Coronary artery disease (CAD) is the leading cause of mortality and disability in the western world. Since the signal event of CAD is often sudden death or myocardial infarction, great energy has been focused on developing new noninvasive imaging technologies to identify patients at risk for CAD and/or its devastating consequences. Positron emission tomography (PET) with the new flow tracer 18F-BMS is one of the most promising methods for detecting and localizing CAD, quantifying myocardial blood flow, and characterizing wall motion abnormalities using gated imaging techniques that have emerged in recent years. Current approaches to rest/stress myocardial perfusion imaging with either PET or Single-Photon Emission Computed Tomography (SPECT) require separate imaging at rest and under pharmacologic- or exercise-induced cardiac stress. Such repeat imaging requires post-processing rest-stress image coregistration, is time-consuming, inefficient, onerous to the patient, and requires repeated transmission or CT scans needed for attenuation correction that increase radiation does to the patient. Under this R21 project, we propose a new protocol for 18F-BMS cardiac PET based on a dual-injection single-scan technique for rapid rest/stress imaging. In this approach only a single scan is performed to complete the rest/stress protocol. At the beginning patient is injected with tracer at rest, dynamic data is acquired, and then after about 5-10 minutes (optimal delay to be determined) patient is stressed with the pharmacologic agent and a second administration of tracer (at stress) is performed without interrupting the scanning. Following the second injection, data acquisition is continued for another 5-10 minutes (duration to be optimized). Separate rest and stress images and quantitative parameters of perfusion are calculated from the data using signal separation techniques based on new multi-state kinetic compartmental models. The proposed multi-state single-scan technique offers several advantages. It would substantially increase patient throughput and scanner utilization due to the short time needed for completing the rest/stress myocardial study protocol. The coregistration between images at rest and stress needed for estimation of coronary flow reserve (CFR) would be improved because patients are not moved between rest and stress studies. The new approach also comes with benefits to the patient in reduced radiation dose because only one x-ray CT scan is necessary. The proposed signal-separation algorithms are more powerful than the simple background subtraction technique currently being employed when separating rest and stress signals. Although in this work we concentrate on cardiac 18F-BMS, the techniques developed under this grant will also be directly applicable to cardiac imaging with other tracers. Multi-state cardiac PET imaging has great potential to improve cardiac patient care by providing a faster, safer, and more effective way of performing quantitative perfusion imaging with PET.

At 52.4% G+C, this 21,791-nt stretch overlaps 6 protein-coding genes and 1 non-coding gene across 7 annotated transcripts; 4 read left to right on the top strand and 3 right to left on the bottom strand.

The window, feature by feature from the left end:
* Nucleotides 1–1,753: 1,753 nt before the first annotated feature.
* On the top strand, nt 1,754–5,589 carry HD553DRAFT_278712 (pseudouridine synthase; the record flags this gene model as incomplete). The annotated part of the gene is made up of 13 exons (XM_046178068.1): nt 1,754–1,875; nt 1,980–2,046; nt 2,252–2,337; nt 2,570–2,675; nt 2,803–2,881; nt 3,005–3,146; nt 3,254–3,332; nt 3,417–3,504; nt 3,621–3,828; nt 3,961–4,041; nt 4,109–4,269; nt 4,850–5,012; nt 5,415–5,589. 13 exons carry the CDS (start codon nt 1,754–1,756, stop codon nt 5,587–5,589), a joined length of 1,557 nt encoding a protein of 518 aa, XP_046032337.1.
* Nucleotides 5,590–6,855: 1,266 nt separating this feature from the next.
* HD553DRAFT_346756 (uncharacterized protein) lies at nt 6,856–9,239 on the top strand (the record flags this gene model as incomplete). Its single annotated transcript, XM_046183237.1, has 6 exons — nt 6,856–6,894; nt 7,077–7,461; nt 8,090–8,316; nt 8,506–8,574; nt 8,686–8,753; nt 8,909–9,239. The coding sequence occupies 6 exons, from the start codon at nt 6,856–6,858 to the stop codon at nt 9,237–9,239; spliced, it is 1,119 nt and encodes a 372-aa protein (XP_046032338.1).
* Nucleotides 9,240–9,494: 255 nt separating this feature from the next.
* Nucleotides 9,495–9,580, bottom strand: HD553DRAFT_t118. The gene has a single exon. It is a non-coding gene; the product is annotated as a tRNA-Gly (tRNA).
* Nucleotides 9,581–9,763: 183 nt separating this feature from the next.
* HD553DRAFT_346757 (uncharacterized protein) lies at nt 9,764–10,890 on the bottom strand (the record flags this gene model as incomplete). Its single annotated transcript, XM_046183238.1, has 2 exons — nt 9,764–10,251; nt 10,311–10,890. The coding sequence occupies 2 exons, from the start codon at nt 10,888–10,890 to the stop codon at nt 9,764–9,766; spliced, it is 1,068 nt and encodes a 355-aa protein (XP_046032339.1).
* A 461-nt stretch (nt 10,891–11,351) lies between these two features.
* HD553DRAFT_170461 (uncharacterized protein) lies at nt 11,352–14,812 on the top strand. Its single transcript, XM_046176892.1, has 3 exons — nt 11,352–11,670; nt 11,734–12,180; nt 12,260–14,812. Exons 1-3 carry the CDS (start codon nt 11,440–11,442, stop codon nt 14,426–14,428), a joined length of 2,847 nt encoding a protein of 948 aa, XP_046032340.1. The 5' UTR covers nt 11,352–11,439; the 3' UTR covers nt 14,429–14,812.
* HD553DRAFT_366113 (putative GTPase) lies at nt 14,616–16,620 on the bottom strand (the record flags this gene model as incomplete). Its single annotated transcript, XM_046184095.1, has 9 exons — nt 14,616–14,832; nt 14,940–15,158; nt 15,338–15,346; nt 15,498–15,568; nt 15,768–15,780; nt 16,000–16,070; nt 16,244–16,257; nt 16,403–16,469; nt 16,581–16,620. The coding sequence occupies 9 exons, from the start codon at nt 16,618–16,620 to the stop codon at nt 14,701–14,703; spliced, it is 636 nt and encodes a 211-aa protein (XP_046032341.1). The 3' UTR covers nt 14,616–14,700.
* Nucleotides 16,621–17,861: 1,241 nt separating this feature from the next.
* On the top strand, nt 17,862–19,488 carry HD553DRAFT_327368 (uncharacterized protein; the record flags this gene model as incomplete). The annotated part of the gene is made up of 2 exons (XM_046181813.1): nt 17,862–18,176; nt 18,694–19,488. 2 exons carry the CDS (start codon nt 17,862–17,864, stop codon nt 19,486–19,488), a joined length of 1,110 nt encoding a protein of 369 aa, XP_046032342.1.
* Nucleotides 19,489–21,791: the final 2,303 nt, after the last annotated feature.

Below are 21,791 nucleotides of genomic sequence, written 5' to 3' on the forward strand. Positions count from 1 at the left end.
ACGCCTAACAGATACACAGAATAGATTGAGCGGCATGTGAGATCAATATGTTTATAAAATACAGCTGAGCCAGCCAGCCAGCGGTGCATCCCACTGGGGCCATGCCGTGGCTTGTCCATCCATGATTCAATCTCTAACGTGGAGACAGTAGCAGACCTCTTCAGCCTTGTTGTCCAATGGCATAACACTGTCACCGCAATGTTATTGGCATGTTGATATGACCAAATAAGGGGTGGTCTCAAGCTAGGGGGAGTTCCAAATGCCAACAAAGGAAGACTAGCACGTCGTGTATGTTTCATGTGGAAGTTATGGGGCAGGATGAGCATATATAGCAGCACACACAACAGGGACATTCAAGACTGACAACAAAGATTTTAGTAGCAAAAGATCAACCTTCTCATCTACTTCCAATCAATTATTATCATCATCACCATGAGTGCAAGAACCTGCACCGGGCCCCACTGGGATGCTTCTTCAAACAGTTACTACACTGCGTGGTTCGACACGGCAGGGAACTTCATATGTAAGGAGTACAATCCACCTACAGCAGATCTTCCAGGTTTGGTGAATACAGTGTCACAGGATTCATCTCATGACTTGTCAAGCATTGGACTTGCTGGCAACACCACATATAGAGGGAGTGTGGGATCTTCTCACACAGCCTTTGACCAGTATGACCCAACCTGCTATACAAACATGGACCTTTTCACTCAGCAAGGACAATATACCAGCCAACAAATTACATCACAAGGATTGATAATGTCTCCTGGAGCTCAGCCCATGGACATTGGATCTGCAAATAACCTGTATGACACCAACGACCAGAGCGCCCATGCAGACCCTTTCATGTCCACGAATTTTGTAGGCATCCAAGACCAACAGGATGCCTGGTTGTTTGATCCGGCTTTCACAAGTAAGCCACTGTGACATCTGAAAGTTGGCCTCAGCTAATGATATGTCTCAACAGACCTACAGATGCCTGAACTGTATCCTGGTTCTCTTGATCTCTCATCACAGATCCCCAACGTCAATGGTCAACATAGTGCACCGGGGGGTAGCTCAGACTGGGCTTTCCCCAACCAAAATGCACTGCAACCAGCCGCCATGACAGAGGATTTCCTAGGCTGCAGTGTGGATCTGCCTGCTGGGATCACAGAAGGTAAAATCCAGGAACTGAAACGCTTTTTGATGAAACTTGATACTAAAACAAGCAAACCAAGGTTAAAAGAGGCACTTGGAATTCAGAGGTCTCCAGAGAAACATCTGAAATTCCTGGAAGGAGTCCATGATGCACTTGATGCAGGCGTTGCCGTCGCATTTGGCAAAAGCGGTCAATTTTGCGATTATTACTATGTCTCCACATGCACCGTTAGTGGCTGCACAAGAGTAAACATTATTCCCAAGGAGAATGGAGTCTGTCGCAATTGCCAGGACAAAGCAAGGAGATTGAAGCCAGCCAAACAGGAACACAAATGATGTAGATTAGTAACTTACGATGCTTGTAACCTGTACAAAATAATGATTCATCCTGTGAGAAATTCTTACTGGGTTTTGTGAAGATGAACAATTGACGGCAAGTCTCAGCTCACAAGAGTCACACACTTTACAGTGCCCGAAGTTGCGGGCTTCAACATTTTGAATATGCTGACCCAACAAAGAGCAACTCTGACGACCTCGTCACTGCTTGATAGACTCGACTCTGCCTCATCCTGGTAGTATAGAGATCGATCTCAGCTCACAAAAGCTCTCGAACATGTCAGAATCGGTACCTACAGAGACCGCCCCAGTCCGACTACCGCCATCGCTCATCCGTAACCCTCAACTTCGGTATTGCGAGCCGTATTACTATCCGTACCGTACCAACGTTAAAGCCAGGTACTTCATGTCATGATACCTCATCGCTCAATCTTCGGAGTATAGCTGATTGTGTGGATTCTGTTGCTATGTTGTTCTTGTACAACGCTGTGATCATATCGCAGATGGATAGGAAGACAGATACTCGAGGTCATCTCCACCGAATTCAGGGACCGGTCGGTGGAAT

Public Health Relevance

This project describes a novel clinical protocol for imaging patients for cardiac abnormalities using Positron Emission Tomography with novel PET tracer. It increases patient throughput, reduces cost of performing rest/stress PET perfusion scans, reduces radiation dose, and improves accuracy of diagnoses of cardiac diseases.

Agency
National Institute of Health (NIH)
Institute
National Heart, Lung, and Blood Institute (NHLBI)
Type
Exploratory/Developmental Grants (R21)
Project #
1R21HL106474-01
Application #
8031624
Study Section
Special Emphasis Panel (ZRG1-SBIB-J (80))
Program Officer
Danthi, Narasimhan
Project Start
2011-02-01
Project End
2012-12-31
Budget Start
2011-02-01
Budget End
2011-12-31
Support Year
1
Fiscal Year
2011
Total Cost
$228,416
Indirect Cost
Name
Brigham and Women's Hospital
Department
Type
DUNS #
030811269
City
Boston
State
MA
Country
United States
Zip Code
02115
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